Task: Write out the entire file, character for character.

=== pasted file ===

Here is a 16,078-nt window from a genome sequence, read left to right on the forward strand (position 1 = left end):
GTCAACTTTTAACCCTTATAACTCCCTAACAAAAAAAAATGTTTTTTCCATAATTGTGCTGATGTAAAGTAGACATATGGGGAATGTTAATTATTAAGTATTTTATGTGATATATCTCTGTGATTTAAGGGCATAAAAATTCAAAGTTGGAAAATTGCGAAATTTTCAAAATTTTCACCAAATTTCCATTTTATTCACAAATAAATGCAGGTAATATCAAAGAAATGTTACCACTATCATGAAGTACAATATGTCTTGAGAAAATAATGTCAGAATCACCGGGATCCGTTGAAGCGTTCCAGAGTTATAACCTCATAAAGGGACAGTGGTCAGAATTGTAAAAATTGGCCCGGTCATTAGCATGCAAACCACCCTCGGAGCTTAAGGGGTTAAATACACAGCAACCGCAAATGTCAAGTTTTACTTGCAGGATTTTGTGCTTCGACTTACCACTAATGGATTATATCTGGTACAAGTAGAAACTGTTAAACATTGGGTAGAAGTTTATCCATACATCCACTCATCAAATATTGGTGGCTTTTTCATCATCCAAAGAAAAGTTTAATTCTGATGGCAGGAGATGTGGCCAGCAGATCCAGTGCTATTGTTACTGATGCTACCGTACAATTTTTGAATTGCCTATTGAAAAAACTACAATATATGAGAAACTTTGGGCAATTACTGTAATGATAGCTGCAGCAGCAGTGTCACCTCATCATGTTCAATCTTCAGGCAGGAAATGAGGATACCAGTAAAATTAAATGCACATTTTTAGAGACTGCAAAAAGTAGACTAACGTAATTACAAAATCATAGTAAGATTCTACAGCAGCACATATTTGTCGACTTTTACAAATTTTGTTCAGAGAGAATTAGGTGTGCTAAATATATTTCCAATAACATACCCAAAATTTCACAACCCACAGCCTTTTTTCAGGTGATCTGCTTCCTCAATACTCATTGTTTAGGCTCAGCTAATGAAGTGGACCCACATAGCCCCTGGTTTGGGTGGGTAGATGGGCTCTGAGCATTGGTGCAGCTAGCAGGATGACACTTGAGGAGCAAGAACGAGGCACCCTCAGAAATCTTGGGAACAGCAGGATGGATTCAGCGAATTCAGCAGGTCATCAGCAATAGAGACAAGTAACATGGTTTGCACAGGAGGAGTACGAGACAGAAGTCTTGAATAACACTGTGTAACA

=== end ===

Here is a 16,078-nt window from a genome sequence, read left to right on the forward strand (position 1 = left end):
GTCAACTTTTAACCCTTATAACTCCCTAACAAAAAAAAATGTTTTTTCCATAATTGTGCTGATGTAAAGTAGACATATGGGGAATGTTAATTATTAAGTATTTTATGTGATATATCTCTGTGATTTAAGGGCATAAAAATTCAAAGTTGGAAAATTGCGAAATTTTCAAAATTTTCACCAAATTTCCATTTTATTCACAAATAAATGCAGGTAATATCAAAGAAATGTTACCACTATCATGAAGTACAATATGTCTTGAGAAAATAATGTCAGAATCACCGGGATCCGTTGAAGCGTTCCAGAGTTATAACCTCATAAAGGGACAGTGGTCAGAATTGTAAAAATTGGCCCGGTCATTAGCATGCAAACCACCCTCGGAGCTTAAGGGGTTAAATACACAGCAACCGCAAATGTCAAGTTTTACTTGCAGGATTTTGTGCTTCGACTTACCACTAATGGATTATATCTGGTACAAGTAGAAACTGTTAAACATTGGGTAGAAGTTTATCCATACATCCACTCATCAAATATTGGTGGCTTTTTCATCATCCAAAGAAAAGTTTAATTCTGATGGCAGGAGATGTGGCCAGCAGATCCAGTGCTATTGTTACTGATGCTACCGTACAATTTTTGAATTGCCTATTGAAAAAACTACAATATATGAGAAACTTTGGGCAATTACTGTAATGATAGCTGCAGCAGCAGTGTCACCTCATCATGTTCAATCTTCAGGCAGGAAATGAGGATACCAGTAAAATTAAATGCACATTTTTAGAGACTGCAAAAAGTAGACTAACGTAATTACAAAATCATAGTAAGATTCTACAGCAGCACATATTTGTCGACTTTTACAAATTTTGTTCAGAGAGAATTAGGTGTGCTAAATATATTTCCAATAACATACCCAAAATTTCACAACCCACAGCCTTTTTTCAGGTGATCTGCTTCCTCAATACTCATTGTTTAGGCTCAGCTAATGAAGTGGACCCACATAGCCCCTGGTTTGGGTGGGTAGATGGGCTCTGAGCATTGGTGCAGCTAGCAGGATGACACTTGAGGAGCAAGAACGAGGCACCCTCAGAAATCTTGGGAACAGCAGGATGGATTCAGCGAATTCAGCAGGTCATCAGCAATAGAGACAAGTAACATGGTTTGCACAGGAGGAGTACGAGACAGAAGTCTTGAATAACACTGTGTAACA